A standard Internet protocol that specifies the client/server interaction processes between Web browsers such as Microsoft Internet Explorer and Web servers such as Microsoft Internet Information Services (IIS).
The original Hypertext Transfer Protocol (HTTP) 1.0 protocol is a stateless protocol whereby a Web browser forms a connection with a Web server, downloads the appropriate file, and then terminates the connection.
The browser usually requests a file using an HTTP GET method request on TCP port 80, which consists of a series of HTTP request headers that define the transaction method (GET, POST, HEAD, and so on) and indicates to the server the capabilities of the client. The server responds with a series of HTTP response headers that indicate whether the transaction is successful, the type of data being sent, the type of server, and finally the requested data.
IIS 4 supports a new version of this protocol called HTTP 1.1, which has new features that make it more efficient. These new features include the following:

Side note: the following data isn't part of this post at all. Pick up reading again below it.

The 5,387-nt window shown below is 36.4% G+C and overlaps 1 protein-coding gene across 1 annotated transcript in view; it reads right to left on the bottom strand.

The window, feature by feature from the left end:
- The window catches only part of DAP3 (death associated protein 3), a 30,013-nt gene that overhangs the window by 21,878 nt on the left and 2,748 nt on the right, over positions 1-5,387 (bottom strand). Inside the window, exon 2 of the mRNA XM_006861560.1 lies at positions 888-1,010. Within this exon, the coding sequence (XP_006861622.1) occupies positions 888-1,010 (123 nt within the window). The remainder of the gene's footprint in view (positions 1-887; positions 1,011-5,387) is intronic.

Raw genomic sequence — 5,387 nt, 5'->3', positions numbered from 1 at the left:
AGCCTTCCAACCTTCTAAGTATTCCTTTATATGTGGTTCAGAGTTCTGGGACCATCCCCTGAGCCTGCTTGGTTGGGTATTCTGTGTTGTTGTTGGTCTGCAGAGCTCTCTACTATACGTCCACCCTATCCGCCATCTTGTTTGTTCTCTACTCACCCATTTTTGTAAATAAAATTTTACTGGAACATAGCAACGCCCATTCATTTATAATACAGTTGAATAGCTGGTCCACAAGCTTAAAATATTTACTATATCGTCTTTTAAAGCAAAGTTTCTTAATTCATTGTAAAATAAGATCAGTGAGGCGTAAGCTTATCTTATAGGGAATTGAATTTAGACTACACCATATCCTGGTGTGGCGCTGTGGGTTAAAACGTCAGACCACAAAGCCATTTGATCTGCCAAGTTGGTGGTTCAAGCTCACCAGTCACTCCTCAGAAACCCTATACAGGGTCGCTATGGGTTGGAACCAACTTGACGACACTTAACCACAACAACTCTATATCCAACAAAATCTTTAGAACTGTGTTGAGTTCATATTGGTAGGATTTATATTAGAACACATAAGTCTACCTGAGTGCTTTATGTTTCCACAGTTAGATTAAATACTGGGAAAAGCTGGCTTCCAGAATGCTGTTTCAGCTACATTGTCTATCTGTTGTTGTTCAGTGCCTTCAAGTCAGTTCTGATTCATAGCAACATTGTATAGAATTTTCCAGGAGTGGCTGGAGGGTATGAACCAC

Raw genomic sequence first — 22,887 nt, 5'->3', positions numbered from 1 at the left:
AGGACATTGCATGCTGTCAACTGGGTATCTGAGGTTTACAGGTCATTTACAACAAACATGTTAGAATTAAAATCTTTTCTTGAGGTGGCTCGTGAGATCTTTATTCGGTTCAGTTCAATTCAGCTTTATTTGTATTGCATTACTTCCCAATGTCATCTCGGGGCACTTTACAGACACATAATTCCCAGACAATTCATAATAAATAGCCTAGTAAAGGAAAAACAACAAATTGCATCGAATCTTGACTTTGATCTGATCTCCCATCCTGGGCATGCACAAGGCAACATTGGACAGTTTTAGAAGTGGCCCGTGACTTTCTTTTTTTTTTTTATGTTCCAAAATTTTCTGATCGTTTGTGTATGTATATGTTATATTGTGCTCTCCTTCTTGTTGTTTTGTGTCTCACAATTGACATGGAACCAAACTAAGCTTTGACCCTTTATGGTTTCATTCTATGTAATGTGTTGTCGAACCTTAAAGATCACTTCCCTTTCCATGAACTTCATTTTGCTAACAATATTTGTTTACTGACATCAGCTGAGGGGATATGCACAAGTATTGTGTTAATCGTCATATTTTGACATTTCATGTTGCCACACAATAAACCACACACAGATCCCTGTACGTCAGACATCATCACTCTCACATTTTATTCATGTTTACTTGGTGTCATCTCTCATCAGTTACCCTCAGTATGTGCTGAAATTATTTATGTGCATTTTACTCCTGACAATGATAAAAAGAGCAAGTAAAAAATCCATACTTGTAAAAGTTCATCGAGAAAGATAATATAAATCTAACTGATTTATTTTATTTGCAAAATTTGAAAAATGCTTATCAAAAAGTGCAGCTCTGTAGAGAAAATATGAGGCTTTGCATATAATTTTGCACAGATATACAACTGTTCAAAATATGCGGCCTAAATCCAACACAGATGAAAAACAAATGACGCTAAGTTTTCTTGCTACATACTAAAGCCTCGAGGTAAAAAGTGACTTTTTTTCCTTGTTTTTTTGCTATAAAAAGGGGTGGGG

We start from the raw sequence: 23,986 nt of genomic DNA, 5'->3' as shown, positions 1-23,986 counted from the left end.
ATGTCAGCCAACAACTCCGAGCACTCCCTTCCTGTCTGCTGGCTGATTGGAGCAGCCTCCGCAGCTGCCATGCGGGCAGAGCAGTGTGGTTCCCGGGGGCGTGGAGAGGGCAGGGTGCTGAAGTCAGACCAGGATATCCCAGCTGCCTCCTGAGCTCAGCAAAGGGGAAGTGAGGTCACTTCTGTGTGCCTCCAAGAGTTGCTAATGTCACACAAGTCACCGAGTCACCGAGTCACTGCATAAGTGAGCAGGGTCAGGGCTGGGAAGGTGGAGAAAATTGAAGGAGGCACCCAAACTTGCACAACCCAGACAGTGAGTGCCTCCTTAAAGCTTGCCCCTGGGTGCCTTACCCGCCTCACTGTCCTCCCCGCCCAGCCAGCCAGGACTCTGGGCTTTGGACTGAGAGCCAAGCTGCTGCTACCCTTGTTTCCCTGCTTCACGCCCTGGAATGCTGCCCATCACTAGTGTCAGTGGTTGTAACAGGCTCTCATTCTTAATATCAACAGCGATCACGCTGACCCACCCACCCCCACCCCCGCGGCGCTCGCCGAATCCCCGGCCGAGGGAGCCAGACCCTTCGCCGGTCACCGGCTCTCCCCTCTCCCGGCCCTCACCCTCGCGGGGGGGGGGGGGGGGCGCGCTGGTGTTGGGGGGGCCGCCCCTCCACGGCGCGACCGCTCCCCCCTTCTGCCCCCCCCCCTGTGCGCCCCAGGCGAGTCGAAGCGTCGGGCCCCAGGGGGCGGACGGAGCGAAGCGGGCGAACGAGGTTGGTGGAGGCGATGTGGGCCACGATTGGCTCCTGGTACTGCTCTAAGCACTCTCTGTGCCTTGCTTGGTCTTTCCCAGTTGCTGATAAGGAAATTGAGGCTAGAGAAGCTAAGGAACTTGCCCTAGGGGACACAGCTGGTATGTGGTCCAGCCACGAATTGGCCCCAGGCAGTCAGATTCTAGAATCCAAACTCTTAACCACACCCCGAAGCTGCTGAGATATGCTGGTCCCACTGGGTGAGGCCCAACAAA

If you want to use the HTTP 1.1 features of Microsoft Internet Information Server 4, your clients must be running an HTTP 1.1–compliant browser such as Microsoft Internet Explorer 4.
Don’t confuse HTTP with HTML! HTTP is the protocol through which Web servers communicate with Web browsers. It is a control language for passing commands between clients and servers. HTML is Hypertext Markup Language, the language for constructing Web pages (the actual content passed from Web servers to Web clients in an HTTP request).
You can view the HTTP headers in HTTP requests and responses by using the full version of Network Monitor, a tool included with Microsoft Systems Management Server (SMS). Set your capture filter to capture HTTP protocol packets, and then connect to the Internet and browse some Web sites to generate HTTP traffic.